Is Entering STEM Socially Contagious? Contextual Factors in Women’s Educational Decisions
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University of Bialystok
Publication date: 2017-03-23
Polish Sociological Review 2017;197(1):51-66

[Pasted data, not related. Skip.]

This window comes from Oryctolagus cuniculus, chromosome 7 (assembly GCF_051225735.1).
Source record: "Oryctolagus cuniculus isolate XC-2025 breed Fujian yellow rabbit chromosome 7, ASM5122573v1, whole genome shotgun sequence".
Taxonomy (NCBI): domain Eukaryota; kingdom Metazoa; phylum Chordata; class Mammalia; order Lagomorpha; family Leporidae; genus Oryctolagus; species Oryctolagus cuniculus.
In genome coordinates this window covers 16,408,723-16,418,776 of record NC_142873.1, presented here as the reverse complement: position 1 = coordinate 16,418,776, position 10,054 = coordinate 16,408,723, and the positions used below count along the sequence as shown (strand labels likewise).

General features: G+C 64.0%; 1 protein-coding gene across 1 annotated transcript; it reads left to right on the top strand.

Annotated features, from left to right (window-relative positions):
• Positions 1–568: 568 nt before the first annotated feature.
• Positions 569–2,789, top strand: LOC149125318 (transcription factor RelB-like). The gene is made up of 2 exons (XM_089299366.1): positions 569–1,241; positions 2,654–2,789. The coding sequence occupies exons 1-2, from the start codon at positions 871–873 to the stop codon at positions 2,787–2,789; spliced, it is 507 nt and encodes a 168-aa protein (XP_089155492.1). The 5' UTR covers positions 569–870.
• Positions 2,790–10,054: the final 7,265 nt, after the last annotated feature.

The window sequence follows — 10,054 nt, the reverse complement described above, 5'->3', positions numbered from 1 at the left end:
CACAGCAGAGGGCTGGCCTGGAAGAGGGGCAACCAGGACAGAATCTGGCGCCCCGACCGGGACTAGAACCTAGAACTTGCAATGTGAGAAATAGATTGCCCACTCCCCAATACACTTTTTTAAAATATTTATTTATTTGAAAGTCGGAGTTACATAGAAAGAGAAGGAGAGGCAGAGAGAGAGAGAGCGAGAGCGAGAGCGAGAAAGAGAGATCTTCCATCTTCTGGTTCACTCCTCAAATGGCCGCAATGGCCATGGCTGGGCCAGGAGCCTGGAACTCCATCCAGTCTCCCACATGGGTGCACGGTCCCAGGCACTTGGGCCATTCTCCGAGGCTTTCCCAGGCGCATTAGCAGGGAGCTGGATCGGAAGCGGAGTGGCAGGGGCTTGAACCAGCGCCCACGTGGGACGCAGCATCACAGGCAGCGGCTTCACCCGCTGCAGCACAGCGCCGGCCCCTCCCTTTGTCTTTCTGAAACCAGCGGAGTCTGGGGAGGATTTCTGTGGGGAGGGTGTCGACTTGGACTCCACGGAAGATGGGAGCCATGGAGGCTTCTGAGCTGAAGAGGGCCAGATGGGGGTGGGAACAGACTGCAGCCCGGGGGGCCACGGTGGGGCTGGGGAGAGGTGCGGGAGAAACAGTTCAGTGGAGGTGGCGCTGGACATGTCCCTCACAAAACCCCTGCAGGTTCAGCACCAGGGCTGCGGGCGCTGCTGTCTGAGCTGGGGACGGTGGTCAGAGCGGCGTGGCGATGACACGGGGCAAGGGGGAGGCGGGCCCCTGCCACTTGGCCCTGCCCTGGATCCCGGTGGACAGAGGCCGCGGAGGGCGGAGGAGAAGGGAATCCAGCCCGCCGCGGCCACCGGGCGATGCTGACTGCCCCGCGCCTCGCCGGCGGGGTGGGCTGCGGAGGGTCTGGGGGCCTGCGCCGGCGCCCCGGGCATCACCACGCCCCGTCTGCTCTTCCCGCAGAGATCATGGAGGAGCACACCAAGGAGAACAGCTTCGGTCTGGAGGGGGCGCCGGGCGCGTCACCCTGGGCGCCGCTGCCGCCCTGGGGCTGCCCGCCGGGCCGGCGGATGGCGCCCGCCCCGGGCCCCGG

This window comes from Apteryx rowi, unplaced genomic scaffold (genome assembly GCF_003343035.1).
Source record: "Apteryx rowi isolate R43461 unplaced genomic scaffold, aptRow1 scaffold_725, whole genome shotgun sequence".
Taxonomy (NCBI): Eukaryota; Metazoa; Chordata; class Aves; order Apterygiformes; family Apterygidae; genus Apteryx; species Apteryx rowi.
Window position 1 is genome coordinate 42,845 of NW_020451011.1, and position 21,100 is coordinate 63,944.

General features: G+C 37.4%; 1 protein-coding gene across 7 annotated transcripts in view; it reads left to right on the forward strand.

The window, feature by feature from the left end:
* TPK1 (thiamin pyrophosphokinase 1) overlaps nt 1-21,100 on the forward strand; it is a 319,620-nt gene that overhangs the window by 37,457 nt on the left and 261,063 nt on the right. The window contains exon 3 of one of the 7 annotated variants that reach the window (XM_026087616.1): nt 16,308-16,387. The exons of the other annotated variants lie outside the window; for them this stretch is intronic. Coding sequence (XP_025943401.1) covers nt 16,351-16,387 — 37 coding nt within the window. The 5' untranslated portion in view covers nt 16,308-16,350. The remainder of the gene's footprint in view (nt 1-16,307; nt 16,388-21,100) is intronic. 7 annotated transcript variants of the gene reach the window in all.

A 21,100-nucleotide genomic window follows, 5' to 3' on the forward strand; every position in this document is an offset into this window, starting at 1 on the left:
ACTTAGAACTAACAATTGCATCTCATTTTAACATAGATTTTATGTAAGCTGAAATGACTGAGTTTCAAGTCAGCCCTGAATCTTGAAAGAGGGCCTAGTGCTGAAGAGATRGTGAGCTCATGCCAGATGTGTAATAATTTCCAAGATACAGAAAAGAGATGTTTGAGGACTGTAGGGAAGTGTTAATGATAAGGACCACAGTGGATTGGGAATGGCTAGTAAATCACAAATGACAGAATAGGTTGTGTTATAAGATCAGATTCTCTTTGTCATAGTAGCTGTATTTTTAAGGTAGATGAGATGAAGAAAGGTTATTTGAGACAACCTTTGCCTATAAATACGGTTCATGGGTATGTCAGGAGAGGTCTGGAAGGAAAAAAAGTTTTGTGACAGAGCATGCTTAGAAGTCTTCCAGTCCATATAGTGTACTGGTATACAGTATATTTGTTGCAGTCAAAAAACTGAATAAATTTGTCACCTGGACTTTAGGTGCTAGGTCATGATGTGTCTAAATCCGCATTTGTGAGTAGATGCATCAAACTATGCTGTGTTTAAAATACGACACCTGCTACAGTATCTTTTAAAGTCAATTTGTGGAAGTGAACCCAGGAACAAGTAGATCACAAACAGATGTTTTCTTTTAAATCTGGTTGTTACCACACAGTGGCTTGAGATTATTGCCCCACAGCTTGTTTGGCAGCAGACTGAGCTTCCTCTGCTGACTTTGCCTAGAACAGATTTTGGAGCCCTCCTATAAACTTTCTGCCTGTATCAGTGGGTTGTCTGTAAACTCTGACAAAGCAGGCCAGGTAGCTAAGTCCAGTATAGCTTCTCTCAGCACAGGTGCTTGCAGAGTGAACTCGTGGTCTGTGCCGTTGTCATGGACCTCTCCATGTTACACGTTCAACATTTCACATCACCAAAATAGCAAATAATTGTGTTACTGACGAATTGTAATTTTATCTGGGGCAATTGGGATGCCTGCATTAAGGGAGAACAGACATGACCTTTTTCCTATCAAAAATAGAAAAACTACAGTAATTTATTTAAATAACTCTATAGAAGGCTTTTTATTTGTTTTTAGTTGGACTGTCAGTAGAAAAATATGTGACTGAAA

Despite the nonexistence of institutional obstacles, majors in science and mathematics continuously attract women to a greater extent than those in technology and engineering. Based on a series of in-depth interviews conducted with students of various STEM majors in an university and a polytechnic in the same city in Poland, this paper attempts to explore the reasons for this divergence. Analysis of the detailed biographical narrations reveals that the women’s choice of male-dominated majors coincides with the presence of a significant role model (SRM) in the close social network. An SRM is an individual who is more experienced in a given domain and who has personal, lasting, and emotional contact with the decision-maker. The presence of an SRM was observed most often among female students of polytechnic, and was hardly observable among their university counterparts. The SRM provided various forms of support and information, and debunked discouraging stereotypes of maledominated majors. Furthermore, a long-lasting relationship with the SRM led to the development of a strong preference for polytechnics over universities. Those findings fit well with the explanations provided by the theory of social contagion.
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